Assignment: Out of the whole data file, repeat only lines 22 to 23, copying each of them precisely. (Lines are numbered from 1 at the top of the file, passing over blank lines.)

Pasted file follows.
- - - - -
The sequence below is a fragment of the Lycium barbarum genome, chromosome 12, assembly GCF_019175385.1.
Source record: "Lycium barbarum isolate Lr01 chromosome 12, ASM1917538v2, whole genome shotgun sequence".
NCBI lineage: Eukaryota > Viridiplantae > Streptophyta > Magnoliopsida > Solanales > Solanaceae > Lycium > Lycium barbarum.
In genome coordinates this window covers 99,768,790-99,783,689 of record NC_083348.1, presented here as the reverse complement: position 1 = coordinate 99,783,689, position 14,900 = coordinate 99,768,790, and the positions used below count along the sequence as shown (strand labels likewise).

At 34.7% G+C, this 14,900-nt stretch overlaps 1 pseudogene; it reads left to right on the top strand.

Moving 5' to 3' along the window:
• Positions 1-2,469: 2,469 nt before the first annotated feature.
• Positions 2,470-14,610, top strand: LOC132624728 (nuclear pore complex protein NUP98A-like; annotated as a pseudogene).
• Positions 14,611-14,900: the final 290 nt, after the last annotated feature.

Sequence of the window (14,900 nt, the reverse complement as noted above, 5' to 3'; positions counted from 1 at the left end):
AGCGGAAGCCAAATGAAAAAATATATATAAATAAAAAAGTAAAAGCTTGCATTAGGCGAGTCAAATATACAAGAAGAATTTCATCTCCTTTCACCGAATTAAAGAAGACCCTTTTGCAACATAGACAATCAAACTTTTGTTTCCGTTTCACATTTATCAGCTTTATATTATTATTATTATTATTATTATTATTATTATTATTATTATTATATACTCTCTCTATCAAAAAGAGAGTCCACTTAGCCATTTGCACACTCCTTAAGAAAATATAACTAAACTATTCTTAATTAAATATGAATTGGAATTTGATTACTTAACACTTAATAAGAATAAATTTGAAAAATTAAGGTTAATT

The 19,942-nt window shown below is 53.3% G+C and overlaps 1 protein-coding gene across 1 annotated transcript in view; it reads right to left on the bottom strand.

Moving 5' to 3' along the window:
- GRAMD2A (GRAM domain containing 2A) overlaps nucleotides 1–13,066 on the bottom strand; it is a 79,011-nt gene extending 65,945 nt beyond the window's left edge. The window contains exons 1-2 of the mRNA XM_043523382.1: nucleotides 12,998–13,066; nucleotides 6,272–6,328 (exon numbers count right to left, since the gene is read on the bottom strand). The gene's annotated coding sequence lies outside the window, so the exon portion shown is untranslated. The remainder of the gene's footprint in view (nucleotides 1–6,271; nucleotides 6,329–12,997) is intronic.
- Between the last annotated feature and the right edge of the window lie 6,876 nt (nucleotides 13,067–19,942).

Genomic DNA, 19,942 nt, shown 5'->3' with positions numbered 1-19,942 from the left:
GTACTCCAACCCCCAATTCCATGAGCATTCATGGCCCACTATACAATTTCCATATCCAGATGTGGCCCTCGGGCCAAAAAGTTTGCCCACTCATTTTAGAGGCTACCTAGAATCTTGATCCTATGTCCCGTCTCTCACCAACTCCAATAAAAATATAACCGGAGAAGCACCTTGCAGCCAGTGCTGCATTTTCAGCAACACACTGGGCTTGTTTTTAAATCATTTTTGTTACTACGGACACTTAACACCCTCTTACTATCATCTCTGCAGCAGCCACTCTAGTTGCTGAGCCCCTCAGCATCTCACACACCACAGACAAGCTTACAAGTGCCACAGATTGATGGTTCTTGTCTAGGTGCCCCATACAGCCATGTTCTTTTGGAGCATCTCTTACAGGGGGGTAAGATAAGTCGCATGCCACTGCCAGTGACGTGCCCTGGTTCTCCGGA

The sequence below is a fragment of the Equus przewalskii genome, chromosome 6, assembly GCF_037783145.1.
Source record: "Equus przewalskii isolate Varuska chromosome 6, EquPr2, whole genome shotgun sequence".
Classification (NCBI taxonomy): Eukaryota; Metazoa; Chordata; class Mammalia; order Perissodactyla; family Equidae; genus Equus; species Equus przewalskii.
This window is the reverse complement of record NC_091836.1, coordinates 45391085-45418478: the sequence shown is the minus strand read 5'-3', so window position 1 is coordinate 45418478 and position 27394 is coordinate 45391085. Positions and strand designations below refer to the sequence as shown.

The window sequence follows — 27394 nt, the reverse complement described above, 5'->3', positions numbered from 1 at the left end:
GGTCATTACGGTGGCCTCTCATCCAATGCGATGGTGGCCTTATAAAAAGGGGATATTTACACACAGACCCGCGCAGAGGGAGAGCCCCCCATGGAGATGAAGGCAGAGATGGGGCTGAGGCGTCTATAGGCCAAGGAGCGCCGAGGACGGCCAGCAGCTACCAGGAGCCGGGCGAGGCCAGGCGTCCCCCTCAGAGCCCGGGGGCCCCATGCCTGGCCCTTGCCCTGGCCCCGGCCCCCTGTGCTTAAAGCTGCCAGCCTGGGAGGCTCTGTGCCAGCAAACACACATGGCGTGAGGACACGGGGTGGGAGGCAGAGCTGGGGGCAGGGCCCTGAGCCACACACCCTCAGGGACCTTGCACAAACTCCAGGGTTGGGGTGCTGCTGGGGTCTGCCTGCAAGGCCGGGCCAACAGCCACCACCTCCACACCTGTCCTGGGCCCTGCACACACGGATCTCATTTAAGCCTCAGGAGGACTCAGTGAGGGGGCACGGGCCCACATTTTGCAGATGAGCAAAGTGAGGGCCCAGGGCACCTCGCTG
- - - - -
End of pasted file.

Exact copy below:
The window sequence follows — 27394 nt, the reverse complement described above, 5'->3', positions numbered from 1 at the left end:
GGTCATTACGGTGGCCTCTCATCCAATGCGATGGTGGCCTTATAAAAAGGGGATATTTACACACAGACCCGCGCAGAGGGAGAGCCCCCCATGGAGATGAAGGCAGAGATGGGGCTGAGGCGTCTATAGGCCAAGGAGCGCCGAGGACGGCCAGCAGCTACCAGGAGCCGGGCGAGGCCAGGCGTCCCCCTCAGAGCCCGGGGGCCCCATGCCTGGCCCTTGCCCTGGCCCCGGCCCCCTGTGCTTAAAGCTGCCAGCCTGGGAGGCTCTGTGCCAGCAAACACACATGGCGTGAGGACACGGGGTGGGAGGCAGAGCTGGGGGCAGGGCCCTGAGCCACACACCCTCAGGGACCTTGCACAAACTCCAGGGTTGGGGTGCTGCTGGGGTCTGCCTGCAAGGCCGGGCCAACAGCCACCACCTCCACACCTGTCCTGGGCCCTGCACACACGGATCTCATTTAAGCCTCAGGAGGACTCAGTGAGGGGGCACGGGCCCACATTTTGCAGATGAGCAAAGTGAGGGCCCAGGGCACCTCGCTG